Originally published on KPK: Kpop Kollective in May 20, 2012 by CeeFu
Kpop fans are known for being strident in their opinions, but there is one thing we should all be able to agree on, and those are facts. If Kpop fans can do it, surely mainstream American media outlets should be able to get the facts right about Kpop. However, several recent stories show that some mainstream American media misrepresent Kpop, which can present a distorted view of Kpop in America to those who are less-informed.
To be clear, I am not talking about statements on which reasonable people may disagree. In April 2012, Los Angeles Times ran a story on Kpop entering the pop consciousness of Americans. We can have different opinions on whether the choreography of The Boys is “gently lascivious,” or whether the girl groups are “groups of women deploying butt-kicking superhero imagery,” or whether SNSD‘s Gee “drew the blueprint for a culture to come.”
I’m talking about fundamental errors that prevent individuals from making up their own minds about Kpop based on facts.
National Public Radio (NPR)
In December 2011, NPR ran a story on the worldwide fans of Kpop, but focused on SNSD. Here’s where Claudine Ebeid gets into trouble: “They [SNSD] sold out Madison Square Garden.” You do not need to be a SONE to understand how that is misleading. Here is an informational video about the SM Town show in Madison Square Garden to which Ebeid refers:
As you can see, this is not the SNSD Tour; it is the SM Town World Tour, where SM Entertainment showcases several of its artists in one large show. SNSD does not have “top billing.” All of the acts are promoted equally. The actual show did not showcase SNSD. Rather, the groups took turns performing, and members of several groups even performed with each other, as you can see with this performance of Hip Hop Papillon featuring Shindong and Eunhyuk of Super Junior and Minho and Key from SHINee (SNSD is not in this number).
The early placement of this statement in Ebeid’s story makes it seem that SNSD demonstrated its popularity through the SM Town show. If you are knowledgeable about Kpop, you know that is not true: SNSD did not headline the show, and as a result, did not sell out Madison Square Garden. If you are not, this misrepresentation of the SM Town show would skew your opinion of SNSD and its impact in the U.S.
On May 18, 2012, Rolling Stone ran a story speculating on Kpop groups are most likely to “break in America.” We can have civil discussion about who is and isn’t on this list, but there is a fundamental error. Jeff Benjamin describes Kpop this way: “K-Pop is a mixture of trendy Western music and high-energy Japanese pop (J-Pop).” This is not Kpop. August Brown did a better job describing the multiple influences found in Kpop in the Los Angeles Times story: “K-pop artists pull from techno, hip-hop, R&B and top-40.” Kpop is a mixture of several musical genres, and Jpop isn’t even the most dominant one. How do we know? Well, you could listen to some Jpop and Kpop, or you can compare the way people define Kpop.
Wikipedia: K-pop (Korean: 가요, Gayo) (an abbreviation of Korean pop or Korean popular music) is a musical genre consisting of pop, dance, electropop, hip hop, rock, R&B, electronic music originating in South Korea. In addition to music, K-pop has grown into a popular subculture among teenagers and young adults around the world, resulting in widespread interest in the fashion and style of Korean idol groups and singers.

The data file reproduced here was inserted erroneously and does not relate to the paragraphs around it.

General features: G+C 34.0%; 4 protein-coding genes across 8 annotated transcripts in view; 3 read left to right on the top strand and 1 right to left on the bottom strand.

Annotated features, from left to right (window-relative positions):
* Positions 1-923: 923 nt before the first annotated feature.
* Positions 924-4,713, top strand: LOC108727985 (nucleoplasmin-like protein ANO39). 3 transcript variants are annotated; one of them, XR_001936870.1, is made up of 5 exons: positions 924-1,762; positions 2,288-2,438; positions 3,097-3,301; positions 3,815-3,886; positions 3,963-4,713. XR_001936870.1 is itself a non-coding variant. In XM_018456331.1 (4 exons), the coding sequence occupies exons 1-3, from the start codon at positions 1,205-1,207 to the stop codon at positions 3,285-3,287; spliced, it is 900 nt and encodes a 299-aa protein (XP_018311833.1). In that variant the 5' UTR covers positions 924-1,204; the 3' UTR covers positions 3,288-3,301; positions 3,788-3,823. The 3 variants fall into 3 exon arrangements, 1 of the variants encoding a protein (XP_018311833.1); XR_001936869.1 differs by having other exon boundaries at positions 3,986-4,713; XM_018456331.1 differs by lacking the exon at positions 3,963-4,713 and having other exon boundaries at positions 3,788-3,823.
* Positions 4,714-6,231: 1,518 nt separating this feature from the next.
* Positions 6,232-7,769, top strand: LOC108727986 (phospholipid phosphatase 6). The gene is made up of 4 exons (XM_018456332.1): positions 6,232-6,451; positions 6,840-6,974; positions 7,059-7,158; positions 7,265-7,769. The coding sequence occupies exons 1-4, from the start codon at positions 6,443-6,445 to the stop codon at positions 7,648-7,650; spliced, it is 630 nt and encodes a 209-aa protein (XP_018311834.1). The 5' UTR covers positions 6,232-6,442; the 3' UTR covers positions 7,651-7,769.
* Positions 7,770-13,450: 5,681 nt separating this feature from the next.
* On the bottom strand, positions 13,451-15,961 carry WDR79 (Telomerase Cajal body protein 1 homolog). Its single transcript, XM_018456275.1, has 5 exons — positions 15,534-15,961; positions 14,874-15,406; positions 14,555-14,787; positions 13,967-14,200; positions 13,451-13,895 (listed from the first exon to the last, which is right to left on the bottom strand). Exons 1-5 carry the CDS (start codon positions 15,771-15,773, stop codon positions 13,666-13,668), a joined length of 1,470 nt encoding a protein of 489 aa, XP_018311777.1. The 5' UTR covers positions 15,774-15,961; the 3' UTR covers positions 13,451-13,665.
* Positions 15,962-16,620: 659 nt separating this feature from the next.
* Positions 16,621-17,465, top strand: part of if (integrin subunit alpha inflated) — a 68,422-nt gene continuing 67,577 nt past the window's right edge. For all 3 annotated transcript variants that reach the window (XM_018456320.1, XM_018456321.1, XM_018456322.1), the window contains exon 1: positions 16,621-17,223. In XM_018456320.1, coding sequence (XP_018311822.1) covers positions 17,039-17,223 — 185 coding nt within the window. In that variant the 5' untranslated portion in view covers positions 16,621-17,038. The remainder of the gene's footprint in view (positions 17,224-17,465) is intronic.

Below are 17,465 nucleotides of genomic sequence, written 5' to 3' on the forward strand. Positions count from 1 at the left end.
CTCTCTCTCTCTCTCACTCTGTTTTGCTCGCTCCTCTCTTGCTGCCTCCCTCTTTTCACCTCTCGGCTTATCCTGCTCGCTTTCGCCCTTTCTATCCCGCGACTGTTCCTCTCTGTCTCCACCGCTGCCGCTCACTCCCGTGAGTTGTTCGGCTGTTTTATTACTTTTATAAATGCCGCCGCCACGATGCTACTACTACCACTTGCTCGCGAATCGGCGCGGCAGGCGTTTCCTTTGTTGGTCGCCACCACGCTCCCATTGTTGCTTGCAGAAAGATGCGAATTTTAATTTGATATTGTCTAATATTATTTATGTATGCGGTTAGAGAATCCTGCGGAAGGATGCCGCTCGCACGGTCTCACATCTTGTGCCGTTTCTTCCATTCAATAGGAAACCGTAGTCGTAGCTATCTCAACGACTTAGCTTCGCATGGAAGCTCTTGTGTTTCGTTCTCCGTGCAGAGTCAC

Before you get up in arms about the Wikipedia entry, take a look at the citations for this definition. They include academics and authors of actual books:
Jung, Sun (2011). Korean masculinities and transcultural consumption: Yonsama, Rain, Oldboy, K-Pop idols. Hong Kong University Press.
Hartong, Jan Laurens (2006). Musical terms worldwide: a companion for the musical explorer. Semar Publishers.
Kim, Myung Oak; Jaffe, Sam (2010). The new Korea: an inside look at South Korea’s economic rise. AMACOM Div American Mgmt Assn
Holden, Todd Joseph Miles; Scrase, Timothy J. (2006). Medi@sia: global media/tion in and out of context. Taylor & Francis
What’s really problematic about Benjamin’s uninformed reference to Jpop and Ebied’s error regarding the SM Town show is that both writers fail to present basic information about Kpop correctly. This can affect their credibility, which is why the first thing in the Society of Professional Journalists Code of Ethics is: Seek Truth and Report It. Now, I know we are not talking about politics or the law, but oddly enough, SPJ doesn’t make a distinction. It doesn’t say “seek truth and report it” on national affairs, but “make it up” when you are talking about culture. Consistency is key. If writers take it upon themselves to write on a cultural phenomenon, then it is their responsibility to get the basic information correct.
August Brown, K-pop enters American pop consciousness, Los Angeles Times
Claudine Ebeid, K-Pop Blows Up: Korean Music Finds Fans Worldwide, NPR
SM Entertainment, SM Town Live in New York_Information, YouTube
iKimization, [SMTown New York] SHINee and Super Junior (Minho, Key, Shindong, Eunhyuk), YouTube
Jeff Benjamin, The 10 K-Pop Groups Most Likely to Break in America, Rolling Stone
SPJ Code of Ethics, Society of Professional Journalists